Gordon s Personal View of The Early Days of Digital

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Gordon's Personal View of The Early Days of Digital… DECWorld, 16 June 2001 Gordon Bell gbell@microsoft.com http://www.research.microsoft.com/~gbell

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Whirlwind c1953 … first era, 16-bit word; 4 KB memory; 8 K drum Whirlwind generated TX-O/TX-2 conceived DEC PDP-1 Real time, first compiler, ECAD, content tool

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Whirlwind support, drum, 1 Kw center

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SAGE (Semi-Automatic Ground Environment) Operator Console

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TX-0 Console c1959… one of the initially transistorized PCs Speech, penmanship acknowledgment, neuro information investigation, and so on. Intuitive editors, debuggers, and so forth

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MIT Speech amass with TX-0, c1959.

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DEC Computer before PDP-11 1957 1961 1963

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DEC PDP-1 c1961

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DEC PDP-1 c1961 Being tried Building ?

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PDP-1 Production Line c 1962

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Livermore Labs machine: they got one of everything in our virtual list

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Wes Clark & LINC c1962: Personal PCs for bio-restorative research

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PDP-5 c1964: PDP-8 forerunner Process control, ongoing examinations. Fortran kept running in 4 K, 12 bit words

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PDP-5: as heartbeat tallness analyzer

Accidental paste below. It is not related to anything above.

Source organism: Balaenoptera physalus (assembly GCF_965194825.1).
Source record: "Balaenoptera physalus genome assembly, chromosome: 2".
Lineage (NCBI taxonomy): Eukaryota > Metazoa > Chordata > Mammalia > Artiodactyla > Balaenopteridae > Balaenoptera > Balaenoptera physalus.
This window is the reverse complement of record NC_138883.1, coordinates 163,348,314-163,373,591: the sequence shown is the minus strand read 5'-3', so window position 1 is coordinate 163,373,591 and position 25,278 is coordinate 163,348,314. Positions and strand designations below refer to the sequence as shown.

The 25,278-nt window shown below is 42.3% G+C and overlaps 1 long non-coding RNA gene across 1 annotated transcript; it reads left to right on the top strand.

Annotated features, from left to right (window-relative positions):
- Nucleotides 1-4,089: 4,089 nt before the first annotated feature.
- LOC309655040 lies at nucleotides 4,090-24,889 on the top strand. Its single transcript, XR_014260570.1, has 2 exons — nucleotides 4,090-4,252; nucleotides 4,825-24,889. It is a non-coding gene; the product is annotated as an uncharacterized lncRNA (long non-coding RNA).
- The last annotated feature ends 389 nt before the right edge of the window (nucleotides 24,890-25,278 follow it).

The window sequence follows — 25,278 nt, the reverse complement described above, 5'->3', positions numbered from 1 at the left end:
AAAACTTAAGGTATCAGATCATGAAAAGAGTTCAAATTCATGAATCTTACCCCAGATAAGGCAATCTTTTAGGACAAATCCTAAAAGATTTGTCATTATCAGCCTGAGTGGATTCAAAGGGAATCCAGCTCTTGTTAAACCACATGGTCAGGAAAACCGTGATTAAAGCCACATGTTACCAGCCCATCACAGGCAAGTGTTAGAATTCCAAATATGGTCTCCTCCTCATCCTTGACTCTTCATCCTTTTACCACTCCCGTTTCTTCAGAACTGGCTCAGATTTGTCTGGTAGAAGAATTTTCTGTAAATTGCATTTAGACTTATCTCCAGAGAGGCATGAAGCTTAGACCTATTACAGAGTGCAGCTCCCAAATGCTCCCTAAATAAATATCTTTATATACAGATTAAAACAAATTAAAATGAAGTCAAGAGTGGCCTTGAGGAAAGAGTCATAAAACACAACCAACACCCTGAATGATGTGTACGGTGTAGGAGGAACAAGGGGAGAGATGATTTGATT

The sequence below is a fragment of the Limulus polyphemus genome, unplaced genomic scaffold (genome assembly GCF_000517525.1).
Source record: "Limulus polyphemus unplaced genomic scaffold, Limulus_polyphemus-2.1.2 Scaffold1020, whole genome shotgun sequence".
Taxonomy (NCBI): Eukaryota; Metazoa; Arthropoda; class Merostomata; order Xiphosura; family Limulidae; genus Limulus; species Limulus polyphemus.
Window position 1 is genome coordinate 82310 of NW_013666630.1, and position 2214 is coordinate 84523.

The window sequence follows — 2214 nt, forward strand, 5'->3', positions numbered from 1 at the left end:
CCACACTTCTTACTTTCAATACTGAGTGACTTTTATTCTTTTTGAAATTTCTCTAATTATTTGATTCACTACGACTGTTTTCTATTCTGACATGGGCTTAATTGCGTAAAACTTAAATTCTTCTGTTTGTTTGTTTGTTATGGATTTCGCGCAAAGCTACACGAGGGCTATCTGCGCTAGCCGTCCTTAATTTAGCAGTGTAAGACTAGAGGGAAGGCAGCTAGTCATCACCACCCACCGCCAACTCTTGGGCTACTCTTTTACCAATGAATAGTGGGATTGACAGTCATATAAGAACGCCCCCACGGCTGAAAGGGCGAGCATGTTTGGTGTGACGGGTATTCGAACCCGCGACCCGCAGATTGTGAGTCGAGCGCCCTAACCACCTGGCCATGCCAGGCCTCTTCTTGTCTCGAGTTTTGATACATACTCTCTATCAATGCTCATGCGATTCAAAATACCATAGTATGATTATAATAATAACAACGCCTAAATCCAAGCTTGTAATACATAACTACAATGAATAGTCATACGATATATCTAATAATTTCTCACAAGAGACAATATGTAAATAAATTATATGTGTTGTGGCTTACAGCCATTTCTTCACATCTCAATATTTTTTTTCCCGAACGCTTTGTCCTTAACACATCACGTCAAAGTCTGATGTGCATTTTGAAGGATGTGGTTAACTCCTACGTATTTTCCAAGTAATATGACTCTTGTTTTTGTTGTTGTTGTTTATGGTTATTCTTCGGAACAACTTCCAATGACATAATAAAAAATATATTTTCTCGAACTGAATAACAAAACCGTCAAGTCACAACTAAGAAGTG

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PDP-8 Modules

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PDP-8: first smaller than usual First OEM PC. OS/8 (from timesharing) generated RT-11 conceived CPM

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Gbell as old man, with LINC and PDP-8 c1965

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PDP-8 and Linc Family Tree

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PDP-8 12 bit word value (t)

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Timesharing: giving everybody their own, minimal effort, PC

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PDP-6 with GB at the reassure

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PDP-6 c1965 : First business time shared PC. Gbell & Alan Kotok

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PDP-6 group

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Gordon's Packaging Folly: twofold sided connectors for PDP-6

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PDP-6/10/DECsystem 10/20 family tree

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Minis and timesharing commitments Editors, number crunchers, intuitive debuggers, mediators, including mail and visit from timesharing Minis built up inserted PCs, significance of I/O to interconnect anything SpaceWar showed intelligent design and settled heaps of later claims OEM Distribution and promoting model… Harlan Anderson, after Tecumseh SCO's in with no reservations one module and PC handbooks…

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Equating yourself to the normal "client/purchaser" is hazardous . . . unless you're a normal client like me. G. Chime

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Why didn't Digital lead PCs? That is another story…

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There is no reason anybody would need a PC in their home. Ken Olsen President, Chairman and originator of Digital, 1977